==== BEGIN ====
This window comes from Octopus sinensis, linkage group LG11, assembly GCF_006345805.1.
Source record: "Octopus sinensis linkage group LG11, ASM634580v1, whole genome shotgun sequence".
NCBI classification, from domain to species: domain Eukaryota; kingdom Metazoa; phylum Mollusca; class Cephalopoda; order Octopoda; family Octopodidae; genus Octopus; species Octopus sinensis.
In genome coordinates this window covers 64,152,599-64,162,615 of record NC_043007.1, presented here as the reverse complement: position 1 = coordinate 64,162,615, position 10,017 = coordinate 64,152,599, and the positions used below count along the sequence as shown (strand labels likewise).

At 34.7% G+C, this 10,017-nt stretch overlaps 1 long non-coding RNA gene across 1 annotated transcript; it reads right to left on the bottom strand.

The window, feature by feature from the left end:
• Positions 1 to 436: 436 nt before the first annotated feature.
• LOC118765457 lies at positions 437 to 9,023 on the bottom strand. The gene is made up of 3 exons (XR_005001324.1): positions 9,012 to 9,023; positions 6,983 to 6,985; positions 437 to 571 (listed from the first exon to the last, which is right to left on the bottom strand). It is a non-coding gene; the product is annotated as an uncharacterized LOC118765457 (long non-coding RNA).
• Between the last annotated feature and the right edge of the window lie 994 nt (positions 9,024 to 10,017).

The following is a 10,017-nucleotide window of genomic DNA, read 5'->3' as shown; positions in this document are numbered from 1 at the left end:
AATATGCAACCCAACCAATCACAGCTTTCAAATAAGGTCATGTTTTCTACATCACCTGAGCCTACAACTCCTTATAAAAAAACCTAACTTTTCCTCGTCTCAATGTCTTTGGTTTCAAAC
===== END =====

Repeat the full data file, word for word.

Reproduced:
This window comes from Octopus sinensis, linkage group LG11, assembly GCF_006345805.1.
Source record: "Octopus sinensis linkage group LG11, ASM634580v1, whole genome shotgun sequence".
NCBI classification, from domain to species: domain Eukaryota; kingdom Metazoa; phylum Mollusca; class Cephalopoda; order Octopoda; family Octopodidae; genus Octopus; species Octopus sinensis.
In genome coordinates this window covers 64,152,599-64,162,615 of record NC_043007.1, presented here as the reverse complement: position 1 = coordinate 64,162,615, position 10,017 = coordinate 64,152,599, and the positions used below count along the sequence as shown (strand labels likewise).

At 34.7% G+C, this 10,017-nt stretch overlaps 1 long non-coding RNA gene across 1 annotated transcript; it reads right to left on the bottom strand.

The window, feature by feature from the left end:
• Positions 1 to 436: 436 nt before the first annotated feature.
• LOC118765457 lies at positions 437 to 9,023 on the bottom strand. The gene is made up of 3 exons (XR_005001324.1): positions 9,012 to 9,023; positions 6,983 to 6,985; positions 437 to 571 (listed from the first exon to the last, which is right to left on the bottom strand). It is a non-coding gene; the product is annotated as an uncharacterized LOC118765457 (long non-coding RNA).
• Between the last annotated feature and the right edge of the window lie 994 nt (positions 9,024 to 10,017).

The following is a 10,017-nucleotide window of genomic DNA, read 5'->3' as shown; positions in this document are numbered from 1 at the left end:
AATATGCAACCCAACCAATCACAGCTTTCAAATAAGGTCATGTTTTCTACATCACCTGAGCCTACAACTCCTTATAAAAAAACCTAACTTTTCCTCGTCTCAATGTCTTTGGTTTCAAAC